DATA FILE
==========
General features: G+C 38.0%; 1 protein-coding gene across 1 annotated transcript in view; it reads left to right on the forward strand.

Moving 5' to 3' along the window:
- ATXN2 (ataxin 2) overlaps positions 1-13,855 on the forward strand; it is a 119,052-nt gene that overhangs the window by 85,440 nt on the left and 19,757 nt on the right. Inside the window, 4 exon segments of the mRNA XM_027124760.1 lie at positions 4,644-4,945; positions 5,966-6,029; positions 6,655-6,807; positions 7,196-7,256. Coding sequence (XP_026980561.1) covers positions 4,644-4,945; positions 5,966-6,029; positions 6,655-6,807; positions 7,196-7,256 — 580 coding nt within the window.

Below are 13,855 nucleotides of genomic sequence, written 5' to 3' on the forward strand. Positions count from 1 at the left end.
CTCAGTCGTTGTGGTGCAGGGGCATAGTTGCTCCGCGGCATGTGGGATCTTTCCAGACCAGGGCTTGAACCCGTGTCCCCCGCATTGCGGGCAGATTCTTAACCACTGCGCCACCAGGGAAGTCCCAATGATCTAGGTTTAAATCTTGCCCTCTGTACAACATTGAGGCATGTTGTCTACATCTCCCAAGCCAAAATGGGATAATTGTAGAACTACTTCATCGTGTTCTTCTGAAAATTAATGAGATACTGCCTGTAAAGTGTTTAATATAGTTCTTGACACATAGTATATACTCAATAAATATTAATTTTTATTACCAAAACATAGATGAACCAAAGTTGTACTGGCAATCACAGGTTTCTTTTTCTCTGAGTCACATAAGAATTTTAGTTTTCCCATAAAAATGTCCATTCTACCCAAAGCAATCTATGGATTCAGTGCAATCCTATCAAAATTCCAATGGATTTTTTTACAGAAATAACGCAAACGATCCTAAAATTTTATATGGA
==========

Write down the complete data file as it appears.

General features: G+C 38.0%; 1 protein-coding gene across 1 annotated transcript in view; it reads left to right on the forward strand.

Moving 5' to 3' along the window:
- ATXN2 (ataxin 2) overlaps positions 1-13,855 on the forward strand; it is a 119,052-nt gene that overhangs the window by 85,440 nt on the left and 19,757 nt on the right. Inside the window, 4 exon segments of the mRNA XM_027124760.1 lie at positions 4,644-4,945; positions 5,966-6,029; positions 6,655-6,807; positions 7,196-7,256. Coding sequence (XP_026980561.1) covers positions 4,644-4,945; positions 5,966-6,029; positions 6,655-6,807; positions 7,196-7,256 — 580 coding nt within the window.

Below are 13,855 nucleotides of genomic sequence, written 5' to 3' on the forward strand. Positions count from 1 at the left end.
CTCAGTCGTTGTGGTGCAGGGGCATAGTTGCTCCGCGGCATGTGGGATCTTTCCAGACCAGGGCTTGAACCCGTGTCCCCCGCATTGCGGGCAGATTCTTAACCACTGCGCCACCAGGGAAGTCCCAATGATCTAGGTTTAAATCTTGCCCTCTGTACAACATTGAGGCATGTTGTCTACATCTCCCAAGCCAAAATGGGATAATTGTAGAACTACTTCATCGTGTTCTTCTGAAAATTAATGAGATACTGCCTGTAAAGTGTTTAATATAGTTCTTGACACATAGTATATACTCAATAAATATTAATTTTTATTACCAAAACATAGATGAACCAAAGTTGTACTGGCAATCACAGGTTTCTTTTTCTCTGAGTCACATAAGAATTTTAGTTTTCCCATAAAAATGTCCATTCTACCCAAAGCAATCTATGGATTCAGTGCAATCCTATCAAAATTCCAATGGATTTTTTTACAGAAATAACGCAAACGATCCTAAAATTTTATATGGA